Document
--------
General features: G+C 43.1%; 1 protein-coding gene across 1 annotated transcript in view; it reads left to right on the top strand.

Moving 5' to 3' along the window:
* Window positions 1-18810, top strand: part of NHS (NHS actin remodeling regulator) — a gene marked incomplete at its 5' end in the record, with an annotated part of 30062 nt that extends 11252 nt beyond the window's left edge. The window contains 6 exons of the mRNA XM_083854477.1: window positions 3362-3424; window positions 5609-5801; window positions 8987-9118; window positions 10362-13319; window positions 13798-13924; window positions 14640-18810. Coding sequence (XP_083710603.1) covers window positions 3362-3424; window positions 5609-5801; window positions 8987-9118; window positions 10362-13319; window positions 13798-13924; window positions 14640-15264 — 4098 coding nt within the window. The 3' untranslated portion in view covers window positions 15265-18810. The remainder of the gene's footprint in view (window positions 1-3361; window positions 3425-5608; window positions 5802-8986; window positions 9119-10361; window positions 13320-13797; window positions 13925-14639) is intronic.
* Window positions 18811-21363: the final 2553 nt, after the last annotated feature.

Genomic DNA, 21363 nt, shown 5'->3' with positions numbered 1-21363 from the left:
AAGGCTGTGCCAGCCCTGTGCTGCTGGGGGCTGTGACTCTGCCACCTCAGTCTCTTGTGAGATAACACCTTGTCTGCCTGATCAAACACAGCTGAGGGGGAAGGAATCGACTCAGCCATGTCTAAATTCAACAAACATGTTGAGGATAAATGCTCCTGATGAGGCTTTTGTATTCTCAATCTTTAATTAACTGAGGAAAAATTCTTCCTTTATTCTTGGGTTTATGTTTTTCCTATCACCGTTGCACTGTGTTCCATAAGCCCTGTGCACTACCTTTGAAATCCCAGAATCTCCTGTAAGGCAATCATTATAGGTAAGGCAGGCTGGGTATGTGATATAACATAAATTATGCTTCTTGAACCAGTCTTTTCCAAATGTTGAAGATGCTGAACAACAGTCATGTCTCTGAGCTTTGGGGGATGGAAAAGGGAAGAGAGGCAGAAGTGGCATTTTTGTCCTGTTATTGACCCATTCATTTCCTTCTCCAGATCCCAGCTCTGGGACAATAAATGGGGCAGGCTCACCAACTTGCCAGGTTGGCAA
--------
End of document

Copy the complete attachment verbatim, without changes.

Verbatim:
General features: G+C 43.1%; 1 protein-coding gene across 1 annotated transcript in view; it reads left to right on the top strand.

Moving 5' to 3' along the window:
* Window positions 1-18810, top strand: part of NHS (NHS actin remodeling regulator) — a gene marked incomplete at its 5' end in the record, with an annotated part of 30062 nt that extends 11252 nt beyond the window's left edge. The window contains 6 exons of the mRNA XM_083854477.1: window positions 3362-3424; window positions 5609-5801; window positions 8987-9118; window positions 10362-13319; window positions 13798-13924; window positions 14640-18810. Coding sequence (XP_083710603.1) covers window positions 3362-3424; window positions 5609-5801; window positions 8987-9118; window positions 10362-13319; window positions 13798-13924; window positions 14640-15264 — 4098 coding nt within the window. The 3' untranslated portion in view covers window positions 15265-18810. The remainder of the gene's footprint in view (window positions 1-3361; window positions 3425-5608; window positions 5802-8986; window positions 9119-10361; window positions 13320-13797; window positions 13925-14639) is intronic.
* Window positions 18811-21363: the final 2553 nt, after the last annotated feature.

Genomic DNA, 21363 nt, shown 5'->3' with positions numbered 1-21363 from the left:
AAGGCTGTGCCAGCCCTGTGCTGCTGGGGGCTGTGACTCTGCCACCTCAGTCTCTTGTGAGATAACACCTTGTCTGCCTGATCAAACACAGCTGAGGGGGAAGGAATCGACTCAGCCATGTCTAAATTCAACAAACATGTTGAGGATAAATGCTCCTGATGAGGCTTTTGTATTCTCAATCTTTAATTAACTGAGGAAAAATTCTTCCTTTATTCTTGGGTTTATGTTTTTCCTATCACCGTTGCACTGTGTTCCATAAGCCCTGTGCACTACCTTTGAAATCCCAGAATCTCCTGTAAGGCAATCATTATAGGTAAGGCAGGCTGGGTATGTGATATAACATAAATTATGCTTCTTGAACCAGTCTTTTCCAAATGTTGAAGATGCTGAACAACAGTCATGTCTCTGAGCTTTGGGGGATGGAAAAGGGAAGAGAGGCAGAAGTGGCATTTTTGTCCTGTTATTGACCCATTCATTTCCTTCTCCAGATCCCAGCTCTGGGACAATAAATGGGGCAGGCTCACCAACTTGCCAGGTTGGCAA